Animal and human bites represent a significant health issue worldwide. However, penetrating neck trauma secondary to animal bites is a rare presentation. We present the case of a 32-year-old female with neck pain and difficulty breathing after suffering a dog bite to the neck. Bedside ultrasound and subsequent computed tomography (CT) showed findings consistent with subcutaneous emphysema. Due to rapidly progressing neck swelling and stridor, she required advanced airway management followed by emergent exploratory surgery. We present a case report on impending respiratory failure after a dog bite and review the management of penetrating neck trauma.
Animal and human bites represent a significant health issue worldwide. Sixty-five percent of United States households, or about 79.7 million families, own a pet, according to the 2015-2016 National Pet Owners Survey conducted by the American Pet Products Association . This is up from 56% of U.S. households in 1988, the first year the survey was conducted . Furthermore, approximately 4.5 million dog bites occur each year in the U.S. . This results in 800,000 Americans bitten by dogs each year, 386,000 of which require treatment in emergency departments .
The majority of dog bite investigations involve pediatric populations due to an increased incidence. Based on reports by the National Center for Injury and Prevention, dog bite injuries in pediatric patients occurred most commonly to the arm/hand (45.3%), leg/foot (25.8%), and head/neck (22.8%) . This is in contrast to adult injuries in which only 10% of bites involve the head and neck . While rare, this does create the potential for lethal complications, including vascular and respiratory compromise in adult dog bite victims. In a retrospective review of patients treated in a jail ward emergency department after suffering K9-related injuries, vascular injuries were sustained in 49 patients (7.0%), 35 (5.0%) sustained infections, 28 (4.0%) sustained open fractures and cortical violations, 13 (1.9%) sustained nerve injuries, eight (1.1%) sustained tendon injuries, and six (.9%) sustained open joints . While vascular and infectious complications are relatively well-studied, airway management from these injuries has been less extensively investigated.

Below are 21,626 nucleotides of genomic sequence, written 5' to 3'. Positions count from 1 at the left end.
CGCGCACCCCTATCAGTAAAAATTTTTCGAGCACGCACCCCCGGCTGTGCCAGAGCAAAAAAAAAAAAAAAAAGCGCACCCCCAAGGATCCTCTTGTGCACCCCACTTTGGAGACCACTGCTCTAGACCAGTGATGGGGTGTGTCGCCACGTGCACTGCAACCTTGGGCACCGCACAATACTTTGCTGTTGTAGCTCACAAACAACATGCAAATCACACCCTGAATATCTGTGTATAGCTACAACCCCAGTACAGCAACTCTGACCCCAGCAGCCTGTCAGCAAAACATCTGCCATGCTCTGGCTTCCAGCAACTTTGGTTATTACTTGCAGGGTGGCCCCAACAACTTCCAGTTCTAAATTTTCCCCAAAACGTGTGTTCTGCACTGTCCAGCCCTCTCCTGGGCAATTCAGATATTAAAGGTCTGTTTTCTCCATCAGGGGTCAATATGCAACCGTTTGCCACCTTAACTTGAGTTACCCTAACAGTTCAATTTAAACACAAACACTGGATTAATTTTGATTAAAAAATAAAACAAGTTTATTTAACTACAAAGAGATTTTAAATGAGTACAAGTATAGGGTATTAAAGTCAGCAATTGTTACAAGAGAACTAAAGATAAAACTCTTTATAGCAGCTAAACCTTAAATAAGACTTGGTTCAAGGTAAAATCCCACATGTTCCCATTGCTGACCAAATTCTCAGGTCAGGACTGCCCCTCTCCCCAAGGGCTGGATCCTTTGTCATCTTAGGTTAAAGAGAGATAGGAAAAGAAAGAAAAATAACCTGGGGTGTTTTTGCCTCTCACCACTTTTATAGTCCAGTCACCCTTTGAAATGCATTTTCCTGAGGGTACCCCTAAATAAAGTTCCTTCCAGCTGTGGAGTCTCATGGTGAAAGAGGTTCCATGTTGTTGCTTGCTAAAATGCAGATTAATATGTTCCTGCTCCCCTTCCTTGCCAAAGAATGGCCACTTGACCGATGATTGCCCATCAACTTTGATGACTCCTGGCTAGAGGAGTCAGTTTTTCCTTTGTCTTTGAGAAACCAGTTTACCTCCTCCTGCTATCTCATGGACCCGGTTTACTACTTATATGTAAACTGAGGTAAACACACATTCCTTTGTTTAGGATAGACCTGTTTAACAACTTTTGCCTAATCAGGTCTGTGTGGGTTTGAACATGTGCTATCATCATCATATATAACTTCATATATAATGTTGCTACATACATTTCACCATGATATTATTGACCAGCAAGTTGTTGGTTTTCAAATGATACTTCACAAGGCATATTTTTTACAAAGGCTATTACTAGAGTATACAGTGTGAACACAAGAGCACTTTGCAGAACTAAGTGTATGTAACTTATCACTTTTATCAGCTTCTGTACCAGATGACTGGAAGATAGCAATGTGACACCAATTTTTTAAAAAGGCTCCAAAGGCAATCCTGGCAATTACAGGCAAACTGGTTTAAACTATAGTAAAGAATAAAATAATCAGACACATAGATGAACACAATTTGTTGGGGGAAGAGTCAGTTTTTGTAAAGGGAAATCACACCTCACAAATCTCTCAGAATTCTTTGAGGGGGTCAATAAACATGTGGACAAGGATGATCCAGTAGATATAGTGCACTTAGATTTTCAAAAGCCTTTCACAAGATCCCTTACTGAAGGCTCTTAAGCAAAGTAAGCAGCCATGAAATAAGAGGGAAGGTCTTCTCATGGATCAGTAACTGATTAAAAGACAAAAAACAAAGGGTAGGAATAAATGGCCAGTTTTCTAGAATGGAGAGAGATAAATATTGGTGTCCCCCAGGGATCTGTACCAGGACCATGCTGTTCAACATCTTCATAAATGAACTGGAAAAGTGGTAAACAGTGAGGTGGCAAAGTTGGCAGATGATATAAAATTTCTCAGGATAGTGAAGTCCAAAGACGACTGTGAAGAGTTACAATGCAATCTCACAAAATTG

Most research regarding dog bites has been devoted to the surgical management of pediatric injuries. The need for this research is supported by the fact that dog bites are more prevalent in the pediatric population (Table 1). A database maintained by the Agency for Health Care Policy and Research found that the incidence of dog bite cases is inversely related to patient age . However, research surrounding pediatric dog bites does not focus on airway management by the emergency physician. Our case illustrates the potential severity of dog bites. More specifically, this encounter highlights the indications and low threshold an emergency physician must have in airway management secondary to penetrating neck trauma.
A 32-year-old, previously healthy, female presented to the emergency department with the chief complaint of neck pain after suffering a dog bite. Upon arrival, she began to complain of neck swelling and difficulty speaking. Notably, she reported trouble breathing and it became obvious she was struggling to manage her secretions. She stated her symptoms were progressively worsening. She had no other injuries to report. On a review of systems, the patient did endorse odynophagia, dysphagia, trismus, near-syncope, and dyspnea.